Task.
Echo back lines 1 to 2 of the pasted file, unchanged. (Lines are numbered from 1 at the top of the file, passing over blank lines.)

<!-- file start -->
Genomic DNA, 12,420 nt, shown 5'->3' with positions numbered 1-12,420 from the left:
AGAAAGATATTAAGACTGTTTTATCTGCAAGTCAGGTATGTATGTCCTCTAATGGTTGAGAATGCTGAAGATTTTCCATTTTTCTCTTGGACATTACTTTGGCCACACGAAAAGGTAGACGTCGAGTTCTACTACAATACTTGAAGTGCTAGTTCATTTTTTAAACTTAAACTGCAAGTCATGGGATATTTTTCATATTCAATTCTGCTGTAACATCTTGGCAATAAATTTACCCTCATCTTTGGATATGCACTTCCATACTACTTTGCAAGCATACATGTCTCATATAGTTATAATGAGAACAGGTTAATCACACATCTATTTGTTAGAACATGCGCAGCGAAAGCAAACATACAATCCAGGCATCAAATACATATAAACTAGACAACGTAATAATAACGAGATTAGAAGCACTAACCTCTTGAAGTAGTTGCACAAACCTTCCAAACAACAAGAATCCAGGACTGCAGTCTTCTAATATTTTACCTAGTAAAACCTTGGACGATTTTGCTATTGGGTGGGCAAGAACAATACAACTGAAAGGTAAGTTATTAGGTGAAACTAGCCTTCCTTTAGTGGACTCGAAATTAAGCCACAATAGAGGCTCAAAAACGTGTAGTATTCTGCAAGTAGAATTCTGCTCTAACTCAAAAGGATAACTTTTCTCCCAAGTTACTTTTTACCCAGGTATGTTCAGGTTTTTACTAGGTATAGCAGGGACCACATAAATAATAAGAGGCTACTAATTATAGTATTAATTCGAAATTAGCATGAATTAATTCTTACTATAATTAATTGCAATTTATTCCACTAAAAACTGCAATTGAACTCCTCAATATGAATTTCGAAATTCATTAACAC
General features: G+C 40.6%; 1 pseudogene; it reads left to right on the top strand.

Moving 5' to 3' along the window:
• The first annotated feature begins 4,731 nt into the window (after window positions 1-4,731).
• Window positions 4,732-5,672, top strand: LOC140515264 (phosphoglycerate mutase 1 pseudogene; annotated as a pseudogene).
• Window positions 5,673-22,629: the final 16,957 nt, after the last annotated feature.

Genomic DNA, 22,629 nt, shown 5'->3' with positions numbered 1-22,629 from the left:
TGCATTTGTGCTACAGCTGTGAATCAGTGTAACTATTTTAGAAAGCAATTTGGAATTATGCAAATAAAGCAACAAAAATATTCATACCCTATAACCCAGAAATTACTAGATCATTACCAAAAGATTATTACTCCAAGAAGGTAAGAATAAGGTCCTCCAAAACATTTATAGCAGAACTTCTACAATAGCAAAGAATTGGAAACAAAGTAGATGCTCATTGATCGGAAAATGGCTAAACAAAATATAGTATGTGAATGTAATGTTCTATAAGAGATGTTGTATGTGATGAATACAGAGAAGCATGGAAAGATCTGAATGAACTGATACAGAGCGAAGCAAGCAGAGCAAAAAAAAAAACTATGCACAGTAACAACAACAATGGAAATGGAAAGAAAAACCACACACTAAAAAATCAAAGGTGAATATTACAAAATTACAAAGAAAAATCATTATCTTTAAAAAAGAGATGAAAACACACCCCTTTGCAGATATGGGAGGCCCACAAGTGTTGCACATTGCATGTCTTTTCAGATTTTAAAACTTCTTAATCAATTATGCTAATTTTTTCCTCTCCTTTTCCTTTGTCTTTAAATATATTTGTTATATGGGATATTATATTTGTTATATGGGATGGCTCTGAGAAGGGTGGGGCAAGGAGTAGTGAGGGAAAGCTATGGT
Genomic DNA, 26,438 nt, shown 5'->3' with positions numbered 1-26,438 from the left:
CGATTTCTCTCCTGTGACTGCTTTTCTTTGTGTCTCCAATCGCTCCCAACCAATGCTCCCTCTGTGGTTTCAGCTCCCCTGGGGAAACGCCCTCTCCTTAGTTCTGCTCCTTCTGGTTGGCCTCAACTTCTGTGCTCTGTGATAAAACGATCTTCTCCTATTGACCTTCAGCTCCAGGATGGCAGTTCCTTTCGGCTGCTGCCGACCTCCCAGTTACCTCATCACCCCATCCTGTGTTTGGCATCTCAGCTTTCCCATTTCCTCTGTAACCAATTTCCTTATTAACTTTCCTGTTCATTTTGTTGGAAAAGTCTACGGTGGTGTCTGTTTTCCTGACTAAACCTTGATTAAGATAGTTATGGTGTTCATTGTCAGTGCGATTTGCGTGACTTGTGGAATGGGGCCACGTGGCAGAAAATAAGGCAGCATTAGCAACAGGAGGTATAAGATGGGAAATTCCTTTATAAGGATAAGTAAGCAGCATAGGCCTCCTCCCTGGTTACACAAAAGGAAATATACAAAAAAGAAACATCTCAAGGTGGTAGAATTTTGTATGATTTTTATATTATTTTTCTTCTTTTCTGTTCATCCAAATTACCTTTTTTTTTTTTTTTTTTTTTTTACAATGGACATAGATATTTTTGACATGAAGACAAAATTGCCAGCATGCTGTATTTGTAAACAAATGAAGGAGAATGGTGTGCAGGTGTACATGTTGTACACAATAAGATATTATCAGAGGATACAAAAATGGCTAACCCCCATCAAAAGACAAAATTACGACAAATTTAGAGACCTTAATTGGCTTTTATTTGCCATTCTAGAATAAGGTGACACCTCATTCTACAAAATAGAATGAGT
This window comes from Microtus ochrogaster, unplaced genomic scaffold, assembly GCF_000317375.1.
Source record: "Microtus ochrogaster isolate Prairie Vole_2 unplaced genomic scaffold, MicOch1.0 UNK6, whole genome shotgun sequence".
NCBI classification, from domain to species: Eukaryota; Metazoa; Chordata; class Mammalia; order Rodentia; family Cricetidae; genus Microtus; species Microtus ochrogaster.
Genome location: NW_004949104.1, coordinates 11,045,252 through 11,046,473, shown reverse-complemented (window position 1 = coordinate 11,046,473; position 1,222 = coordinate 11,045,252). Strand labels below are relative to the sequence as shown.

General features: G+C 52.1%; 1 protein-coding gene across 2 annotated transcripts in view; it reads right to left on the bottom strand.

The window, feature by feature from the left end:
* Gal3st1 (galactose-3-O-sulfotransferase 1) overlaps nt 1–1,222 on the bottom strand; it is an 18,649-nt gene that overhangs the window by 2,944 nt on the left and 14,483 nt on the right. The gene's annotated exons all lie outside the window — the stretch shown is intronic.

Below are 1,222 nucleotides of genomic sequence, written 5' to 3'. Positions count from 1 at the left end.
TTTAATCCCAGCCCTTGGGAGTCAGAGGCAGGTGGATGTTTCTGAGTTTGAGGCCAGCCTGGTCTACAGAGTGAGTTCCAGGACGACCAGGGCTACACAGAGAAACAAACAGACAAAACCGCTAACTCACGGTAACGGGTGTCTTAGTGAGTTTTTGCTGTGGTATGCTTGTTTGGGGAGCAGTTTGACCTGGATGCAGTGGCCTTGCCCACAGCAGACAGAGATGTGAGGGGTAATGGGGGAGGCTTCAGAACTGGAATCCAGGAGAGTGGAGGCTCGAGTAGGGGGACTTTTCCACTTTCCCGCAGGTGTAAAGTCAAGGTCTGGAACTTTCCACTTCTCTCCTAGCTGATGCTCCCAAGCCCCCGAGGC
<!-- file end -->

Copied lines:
Genomic DNA, 12,420 nt, shown 5'->3' with positions numbered 1-12,420 from the left:
AGAAAGATATTAAGACTGTTTTATCTGCAAGTCAGGTATGTATGTCCTCTAATGGTTGAGAATGCTGAAGATTTTCCATTTTTCTCTTGGACATTACTTTGGCCACACGAAAAGGTAGACGTCGAGTTCTACTACAATACTTGAAGTGCTAGTTCATTTTTTAAACTTAAACTGCAAGTCATGGGATATTTTTCATATTCAATTCTGCTGTAACATCTTGGCAATAAATTTACCCTCATCTTTGGATATGCACTTCCATACTACTTTGCAAGCATACATGTCTCATATAGTTATAATGAGAACAGGTTAATCACACATCTATTTGTTAGAACATGCGCAGCGAAAGCAAACATACAATCCAGGCATCAAATACATATAAACTAGACAACGTAATAATAACGAGATTAGAAGCACTAACCTCTTGAAGTAGTTGCACAAACCTTCCAAACAACAAGAATCCAGGACTGCAGTCTTCTAATATTTTACCTAGTAAAACCTTGGACGATTTTGCTATTGGGTGGGCAAGAACAATACAACTGAAAGGTAAGTTATTAGGTGAAACTAGCCTTCCTTTAGTGGACTCGAAATTAAGCCACAATAGAGGCTCAAAAACGTGTAGTATTCTGCAAGTAGAATTCTGCTCTAACTCAAAAGGATAACTTTTCTCCCAAGTTACTTTTTACCCAGGTATGTTCAGGTTTTTACTAGGTATAGCAGGGACCACATAAATAATAAGAGGCTACTAATTATAGTATTAATTCGAAATTAGCATGAATTAATTCTTACTATAATTAATTGCAATTTATTCCACTAAAAACTGCAATTGAACTCCTCAATATGAATTTCGAAATTCATTAACAC